It’s back: Saturday Night Live returns this weekend (Saturday, NBC, Global, 11:30 p.m.). John Mulaney is the host and in the advance teasers he’s having weird, funny conversations with Pete Davidson.
We can’t know how this SNL will go in tackling the week’s events, because there’s a cornucopia of political material to ridicule. But Mulaney’s a reliable comic and host and his relationship with Davidson is now part of the strange folklore of SNL. In December of 2018, Davidson posted on social media what appeared to be suicidal thoughts. In January of 2019, he appeared on SNL with Mulaney beside him.
Apart from their stream of jokes on the Weekend Update segment, there seemed to be something else going on. Colin Jost remarked that he didn’t think the two were close pals, hanging out together. “Yeah, we do, but a lot of times it looks like I’m Pete’s lawyer,” Mulaney replied. “But for real, I’ve been spending time with Pete to try to show him that you can have a life in comedy that is not insane, a sober, domestic life.” Then in a moment that wasn’t funny at all, Mulaney said, “Pete, look at me. You are loved by many, and we are glad you are okay.”
By a coincidence that is both odd and unnerving, Pete Davidson: Alive from New York, arrived this week on Netflix. As a stand-up comedy special it’s unique, and not always in the matter of humour. It’s unsettling, actually. In the barely one-hour show, Davidson is working out a lot of things that have happened to him, especially the events that led him into such a depressive state that people worried about him. Some of it is funny, some more pointedly furious than funny and some of it makes you want to tell Davidson, as Mulaney did, that everything is going to be okay.
It opens with a scathing story about Louis C.K. who, according to Davidson, tried to have him fired from SNL. The now-disgraced comedian took umbrage at Davidson smoking a joint as an episode of SNL ended and the cast was dispersing. In fact, he complained to SNL boss Lorne Michaels and Davidson got a very curious dressing-down from the boss.
Davidson’s lip-smacking pleasure in Louis C.K’s downfall is one of the strongest segments. Soon after, Davidson is rambling on about masturbation, men’s understanding of the vagina and his suspicion that certain gay men who hang out with straight women aren’t gay at all. It’s a pile-on of juvenile male humour, and you feel Davidson could do a lot better.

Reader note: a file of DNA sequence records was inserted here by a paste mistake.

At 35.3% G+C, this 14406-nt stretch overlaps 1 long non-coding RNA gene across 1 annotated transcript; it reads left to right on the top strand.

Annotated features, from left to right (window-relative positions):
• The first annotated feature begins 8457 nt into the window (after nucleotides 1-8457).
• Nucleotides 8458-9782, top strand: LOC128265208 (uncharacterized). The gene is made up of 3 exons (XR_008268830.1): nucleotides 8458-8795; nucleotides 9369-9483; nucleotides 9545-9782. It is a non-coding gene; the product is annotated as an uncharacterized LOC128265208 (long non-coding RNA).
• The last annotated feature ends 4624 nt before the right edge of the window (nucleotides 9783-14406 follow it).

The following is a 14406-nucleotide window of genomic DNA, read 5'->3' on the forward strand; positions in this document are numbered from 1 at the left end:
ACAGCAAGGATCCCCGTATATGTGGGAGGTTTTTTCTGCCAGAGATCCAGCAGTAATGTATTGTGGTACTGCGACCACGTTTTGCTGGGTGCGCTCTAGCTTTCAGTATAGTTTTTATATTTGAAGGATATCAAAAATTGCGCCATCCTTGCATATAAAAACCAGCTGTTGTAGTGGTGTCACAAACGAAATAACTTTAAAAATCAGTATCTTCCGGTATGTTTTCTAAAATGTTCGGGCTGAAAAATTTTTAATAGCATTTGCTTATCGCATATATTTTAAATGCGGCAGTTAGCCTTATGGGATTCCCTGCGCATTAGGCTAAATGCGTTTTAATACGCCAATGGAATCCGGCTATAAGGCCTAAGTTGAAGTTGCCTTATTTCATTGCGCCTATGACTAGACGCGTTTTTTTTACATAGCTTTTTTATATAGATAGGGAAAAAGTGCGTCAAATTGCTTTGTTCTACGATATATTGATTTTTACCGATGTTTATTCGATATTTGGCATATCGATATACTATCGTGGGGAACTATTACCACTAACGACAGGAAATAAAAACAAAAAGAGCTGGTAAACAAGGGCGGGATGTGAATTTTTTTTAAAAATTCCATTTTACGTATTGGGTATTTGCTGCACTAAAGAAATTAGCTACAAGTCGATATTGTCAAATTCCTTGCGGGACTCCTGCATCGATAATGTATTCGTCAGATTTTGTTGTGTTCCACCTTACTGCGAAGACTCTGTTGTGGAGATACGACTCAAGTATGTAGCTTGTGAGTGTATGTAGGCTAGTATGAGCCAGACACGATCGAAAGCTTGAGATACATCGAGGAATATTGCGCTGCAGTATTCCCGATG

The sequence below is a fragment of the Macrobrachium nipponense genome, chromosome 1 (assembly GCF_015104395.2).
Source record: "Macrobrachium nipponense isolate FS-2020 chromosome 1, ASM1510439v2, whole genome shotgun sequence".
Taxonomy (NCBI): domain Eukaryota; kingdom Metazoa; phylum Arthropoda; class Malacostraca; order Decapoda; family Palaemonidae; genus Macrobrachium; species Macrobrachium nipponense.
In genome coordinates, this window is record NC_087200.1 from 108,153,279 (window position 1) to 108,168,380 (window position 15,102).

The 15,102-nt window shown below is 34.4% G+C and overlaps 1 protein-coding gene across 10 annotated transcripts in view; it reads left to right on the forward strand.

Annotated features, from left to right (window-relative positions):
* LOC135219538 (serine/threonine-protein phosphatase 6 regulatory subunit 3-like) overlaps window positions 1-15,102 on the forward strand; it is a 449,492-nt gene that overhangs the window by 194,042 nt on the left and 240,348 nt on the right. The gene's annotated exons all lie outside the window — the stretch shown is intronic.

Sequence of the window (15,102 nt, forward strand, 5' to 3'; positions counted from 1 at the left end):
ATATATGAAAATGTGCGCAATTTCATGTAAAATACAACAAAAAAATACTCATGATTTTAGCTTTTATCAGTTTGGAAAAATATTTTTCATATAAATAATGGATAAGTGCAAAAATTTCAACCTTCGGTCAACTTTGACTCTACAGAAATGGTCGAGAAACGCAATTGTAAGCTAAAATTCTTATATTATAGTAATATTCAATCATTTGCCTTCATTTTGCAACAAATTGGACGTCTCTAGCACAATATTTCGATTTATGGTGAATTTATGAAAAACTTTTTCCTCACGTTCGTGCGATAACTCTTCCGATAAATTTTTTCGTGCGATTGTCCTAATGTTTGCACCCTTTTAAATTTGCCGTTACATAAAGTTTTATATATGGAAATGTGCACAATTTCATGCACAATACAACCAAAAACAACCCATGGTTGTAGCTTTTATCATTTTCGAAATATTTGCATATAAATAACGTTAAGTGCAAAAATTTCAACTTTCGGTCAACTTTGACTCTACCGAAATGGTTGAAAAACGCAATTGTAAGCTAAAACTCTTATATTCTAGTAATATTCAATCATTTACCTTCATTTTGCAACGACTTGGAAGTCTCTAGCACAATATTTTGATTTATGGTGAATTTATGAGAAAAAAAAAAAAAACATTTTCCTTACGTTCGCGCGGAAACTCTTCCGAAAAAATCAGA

There is mildly funny material about dealing with babies: “I like babies. I micro-dose mushrooms, so I speak baby.” There are a lot of jokes about drugs, actually. But then Davidson’s extreme vulnerability begins to loom. The material is clearly not entirely honed and the forthright anger and self-deprecation is as fascinating as the genuinely humorous material. Essentially, he’s lost, bewildered by what happened to him.
What happened was a brief relationship with singer Ariana Grande. After they split, Grande was dismissive of the relationship and had a few things to say about Davidson, including remarks about his penis. She didn’t share with friends. She made the remarks public in an interview with Vogue. She was on the cover of Vogue that month. Davidson isn’t angry. He’s dumbfounded. “Can you imagine if I did that? My career would be over tomorrow,” he says less in anger than confusion. “If I spray-painted myself brown and hopped on the cover of Vogue magazine and just started [expletive] on my ex?”
He’s struggling to understand, as many people are, what can be said and what is unsayable in the current time. “My biggest fear is that I’m gonna get shot in the back of the head by like, a nine-year-old with a ponytail. And the last thing I’m gonna hear is, ‘Hashtag cancelled.’” What’s startling is that you know he means it. Grande’s fans went after him online with breathtaking ferocity. And it isn’t funny at all. Be careful what you laugh at, when you watch this comedy special. And this week’s SNL could be strangely piquant.
Also airing this weekend
Followers (streams on Netflix from Friday) is a vividly lurid and eye-popping melodrama from Japan. Directed by filmmaker Mika Ninagawa (Diner, No Longer Human) it’s all eye-popping colour and punchy dramatics. A famous fashion photographer Limi Nara (Miki Nakatani) has a strong feminist bent to her work and life. One day she accidentally makes a star of a young, aspiring actress Natsume Hyakuta (Elaiza Ikeda) with a single photo posted online. What unfolds is about social-media fame and lessons about superficiality. All done with amazing visual energy.
Aging Well Suzuki Style is the title of The Nature of Things (Saturday, CBC NN, 7 p.m. and on CBC Gem). It’s all about getting old and, specifically, how David Suzuki is doing, at age 83. Very specifically, actually, given the battery of tests he undergoes.
Coronavirus (Saturday, Sunday CBC NN, 10 p.m. on The Passionate Eye) is an Australian-made doc charting how the virus outbreak occurred and suggests an initial cover-up by Chinese authorities. Made mostly in secret, with interviews filmed on smartphones, it has Chinese activists and Australians trapped in the lockdown in China giving eyewitness accounts.
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